garden bird loverI can just get it off my chest. I am a bird lover. I can’t begin at this late age to learn their scientific nomenclature, but I do know a few common names. I get a thrill when a pair of bluebirds bathes at the birdbath outside of my office window. I bought a small concrete one in memory of my mother. Hanging just above it in the crepe myrtle is a suet feeder. It is a challenge sometimes to identify the birds because of back lighting, so sometimes I need to cut off the lights and grab my field glasses.  


They come to bathe and chat, grab a bite to eat and fly away, but it’s like having visitors all day. My list for the past week includes house finches, brown thrashers, cardinals, bluebirds, a large black bird and the cheeky mockingbirds.  

Since my house is 10 feet above the ground, it’s kind of like a tree house.  I can see gnat catchers up close and personal right outside of the screen porch. Even though I don’t have a hummingbird feeder, the ubiquitous Salvias outside in the yard keep them very happy with their bright red tubular flowers.  

Just in the last few months there have been Painted Buntings nesting in the overgrown shrubs on the marsh side of my house, and they regularly visit the suet feeder outside the kitchen window. They are also seen darting from the bird bath off the front porch back into the thickets. I don’t prune but about once a decade because it’s either nesting season, too hot, or too something else. I have all the stock excuses to avoid pruning. Something needs to be done soon or the creek and marsh are going to disappear behind my jungle.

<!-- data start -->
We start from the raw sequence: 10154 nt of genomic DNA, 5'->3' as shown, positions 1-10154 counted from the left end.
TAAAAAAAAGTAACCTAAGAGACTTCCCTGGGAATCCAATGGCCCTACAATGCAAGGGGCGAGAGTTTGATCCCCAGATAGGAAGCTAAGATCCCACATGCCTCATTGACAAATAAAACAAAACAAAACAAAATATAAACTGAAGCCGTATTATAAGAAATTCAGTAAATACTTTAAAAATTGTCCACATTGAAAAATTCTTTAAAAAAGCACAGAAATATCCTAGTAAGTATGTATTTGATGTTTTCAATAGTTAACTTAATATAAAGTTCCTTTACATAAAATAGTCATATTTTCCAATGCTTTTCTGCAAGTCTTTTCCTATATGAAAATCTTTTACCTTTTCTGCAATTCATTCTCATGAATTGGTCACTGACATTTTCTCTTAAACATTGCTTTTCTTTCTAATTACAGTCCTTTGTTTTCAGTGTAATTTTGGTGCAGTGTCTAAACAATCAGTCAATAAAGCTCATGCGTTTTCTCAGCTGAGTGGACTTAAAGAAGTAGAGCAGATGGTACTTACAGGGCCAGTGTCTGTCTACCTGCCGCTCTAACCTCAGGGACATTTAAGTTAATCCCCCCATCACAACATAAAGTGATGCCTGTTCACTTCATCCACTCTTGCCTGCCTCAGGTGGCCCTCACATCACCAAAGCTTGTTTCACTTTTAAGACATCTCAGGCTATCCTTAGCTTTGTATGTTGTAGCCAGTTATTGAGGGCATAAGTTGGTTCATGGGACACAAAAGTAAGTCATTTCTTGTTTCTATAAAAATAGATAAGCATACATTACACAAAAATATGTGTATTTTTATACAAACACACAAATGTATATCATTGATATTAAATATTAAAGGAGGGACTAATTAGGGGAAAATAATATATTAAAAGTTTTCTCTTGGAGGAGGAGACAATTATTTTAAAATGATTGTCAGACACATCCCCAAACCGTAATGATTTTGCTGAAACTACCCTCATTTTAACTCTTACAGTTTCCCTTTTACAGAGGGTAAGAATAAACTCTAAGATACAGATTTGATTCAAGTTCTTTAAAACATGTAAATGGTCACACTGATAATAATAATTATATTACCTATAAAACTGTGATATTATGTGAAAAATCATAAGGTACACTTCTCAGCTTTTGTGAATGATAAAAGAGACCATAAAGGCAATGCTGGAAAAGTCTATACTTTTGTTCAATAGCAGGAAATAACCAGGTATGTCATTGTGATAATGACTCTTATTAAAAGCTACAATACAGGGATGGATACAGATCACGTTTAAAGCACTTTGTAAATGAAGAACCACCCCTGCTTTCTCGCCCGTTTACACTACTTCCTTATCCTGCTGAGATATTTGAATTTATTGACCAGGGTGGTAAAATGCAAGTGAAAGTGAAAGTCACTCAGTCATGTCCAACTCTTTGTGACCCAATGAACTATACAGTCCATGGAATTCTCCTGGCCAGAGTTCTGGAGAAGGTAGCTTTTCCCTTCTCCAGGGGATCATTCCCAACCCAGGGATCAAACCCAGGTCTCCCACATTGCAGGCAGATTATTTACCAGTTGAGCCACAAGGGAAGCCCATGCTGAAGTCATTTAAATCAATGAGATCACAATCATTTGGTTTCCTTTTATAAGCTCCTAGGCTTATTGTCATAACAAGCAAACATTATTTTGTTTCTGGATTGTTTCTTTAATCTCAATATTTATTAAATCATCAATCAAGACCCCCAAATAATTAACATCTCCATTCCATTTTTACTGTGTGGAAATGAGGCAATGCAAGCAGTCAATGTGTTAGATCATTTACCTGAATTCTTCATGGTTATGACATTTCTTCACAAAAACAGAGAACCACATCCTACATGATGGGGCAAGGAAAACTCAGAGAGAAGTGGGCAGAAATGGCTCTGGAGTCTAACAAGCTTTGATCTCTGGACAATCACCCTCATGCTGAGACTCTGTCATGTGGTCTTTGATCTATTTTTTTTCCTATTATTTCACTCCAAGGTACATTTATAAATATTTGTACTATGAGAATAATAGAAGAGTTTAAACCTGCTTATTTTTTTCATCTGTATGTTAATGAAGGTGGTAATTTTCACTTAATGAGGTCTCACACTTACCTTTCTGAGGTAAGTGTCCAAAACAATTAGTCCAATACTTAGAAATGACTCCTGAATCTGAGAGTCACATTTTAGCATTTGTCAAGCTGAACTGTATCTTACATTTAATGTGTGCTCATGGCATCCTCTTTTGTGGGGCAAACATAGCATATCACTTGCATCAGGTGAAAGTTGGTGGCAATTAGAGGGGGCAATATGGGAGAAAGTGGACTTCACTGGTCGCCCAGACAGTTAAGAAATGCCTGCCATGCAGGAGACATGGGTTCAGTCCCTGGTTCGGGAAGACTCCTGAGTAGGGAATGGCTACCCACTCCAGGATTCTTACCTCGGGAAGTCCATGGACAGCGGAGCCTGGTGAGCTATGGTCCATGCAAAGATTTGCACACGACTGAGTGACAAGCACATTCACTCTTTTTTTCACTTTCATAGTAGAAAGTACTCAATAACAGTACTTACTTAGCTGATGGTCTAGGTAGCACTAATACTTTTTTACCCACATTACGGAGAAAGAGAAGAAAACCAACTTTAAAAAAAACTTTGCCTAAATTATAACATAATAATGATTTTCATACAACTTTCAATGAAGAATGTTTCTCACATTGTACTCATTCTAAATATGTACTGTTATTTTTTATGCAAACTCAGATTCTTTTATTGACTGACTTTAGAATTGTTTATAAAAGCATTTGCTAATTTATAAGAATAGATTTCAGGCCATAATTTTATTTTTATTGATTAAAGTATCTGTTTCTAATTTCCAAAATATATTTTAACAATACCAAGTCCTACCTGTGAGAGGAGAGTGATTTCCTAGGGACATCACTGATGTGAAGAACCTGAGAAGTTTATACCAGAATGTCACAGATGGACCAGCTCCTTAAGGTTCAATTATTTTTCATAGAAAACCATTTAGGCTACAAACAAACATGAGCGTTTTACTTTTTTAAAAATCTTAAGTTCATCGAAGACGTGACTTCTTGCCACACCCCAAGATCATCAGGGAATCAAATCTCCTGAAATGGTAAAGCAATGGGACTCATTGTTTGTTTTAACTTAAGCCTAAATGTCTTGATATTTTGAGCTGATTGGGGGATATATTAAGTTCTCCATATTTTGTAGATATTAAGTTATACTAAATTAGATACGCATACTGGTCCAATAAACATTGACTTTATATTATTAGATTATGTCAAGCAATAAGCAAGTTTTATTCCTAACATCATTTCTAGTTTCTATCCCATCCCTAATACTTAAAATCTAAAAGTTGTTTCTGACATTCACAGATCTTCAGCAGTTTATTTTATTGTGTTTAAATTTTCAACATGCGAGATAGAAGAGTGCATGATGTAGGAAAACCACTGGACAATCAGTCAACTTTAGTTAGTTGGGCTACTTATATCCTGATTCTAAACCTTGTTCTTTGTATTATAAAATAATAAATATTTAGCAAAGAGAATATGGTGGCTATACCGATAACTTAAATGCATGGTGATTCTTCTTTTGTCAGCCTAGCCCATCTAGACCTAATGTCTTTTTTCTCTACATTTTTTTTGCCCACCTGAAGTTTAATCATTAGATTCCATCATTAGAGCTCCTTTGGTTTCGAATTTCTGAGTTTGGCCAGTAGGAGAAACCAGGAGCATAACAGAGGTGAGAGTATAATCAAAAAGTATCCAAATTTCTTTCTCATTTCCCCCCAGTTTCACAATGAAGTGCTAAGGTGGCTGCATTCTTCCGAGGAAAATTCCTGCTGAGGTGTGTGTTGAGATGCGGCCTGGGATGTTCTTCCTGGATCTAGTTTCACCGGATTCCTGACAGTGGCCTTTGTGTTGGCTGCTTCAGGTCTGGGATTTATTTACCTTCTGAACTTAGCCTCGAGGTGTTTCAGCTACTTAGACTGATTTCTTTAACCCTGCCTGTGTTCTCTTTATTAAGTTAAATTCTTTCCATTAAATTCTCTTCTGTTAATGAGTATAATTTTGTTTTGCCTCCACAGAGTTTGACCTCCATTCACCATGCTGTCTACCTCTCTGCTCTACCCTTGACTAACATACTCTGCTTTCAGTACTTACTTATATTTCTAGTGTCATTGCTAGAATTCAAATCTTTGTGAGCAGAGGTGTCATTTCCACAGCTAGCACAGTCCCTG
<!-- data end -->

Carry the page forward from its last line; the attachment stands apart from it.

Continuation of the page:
Fortunately, in our neighborhood there is a long dock with an osprey pole and nest for our fish hawk couple. They come every year and add some sticks, long pieces of cordgrass, and raise a baby or two. They entertain us bringing fish and eels to the chicks, making quite the racket if we swim or paddle too close to their territory. Of course, there is the regular crowd of pelicans, cormorants, seagulls, and sandpipers keeping us and each other company. At low tide there may be a flock of wood storks and egrets digging for delicacies in the pluff mud.  In the evening the barn swallows fly in and out under the dock constructing muddy nests and eating lots of mosquitoes and gnats.

Suet feeders are such a pleasure; all year long we see chickadees, titmice, Carolina wrens, cardinals, and blue jays. There are lots of  woodpeckers- downy, hairy, an occasional large red-bellied, or yellow-bellied sapsucker. The latter are very evident in the basswood trees, and generations of them must have been visiting this property according to the thousands of small holes covering the bark of an old one.  

Twice this spring I’ve heard rustling in the wood stove pipe in the kitchen.  And twice I have been able to disconnect the standing pipe from the flue and carry it out the back door. Both times our resident chimney swifts flew on to catch some more mosquitoes.  

Keeping up with visitors and permanent residents of my yard and garden is such a pleasure. Many thanks to my birding friends who have shared their enthusiasm for bird watching with me. Some have passed, on but their memories can be evoked by watching my new feathered friends.

Meet me, Jesus, meet me
Meet me in the middle of the air
And if these wings should fail me, Lord,
Meet me with another pair…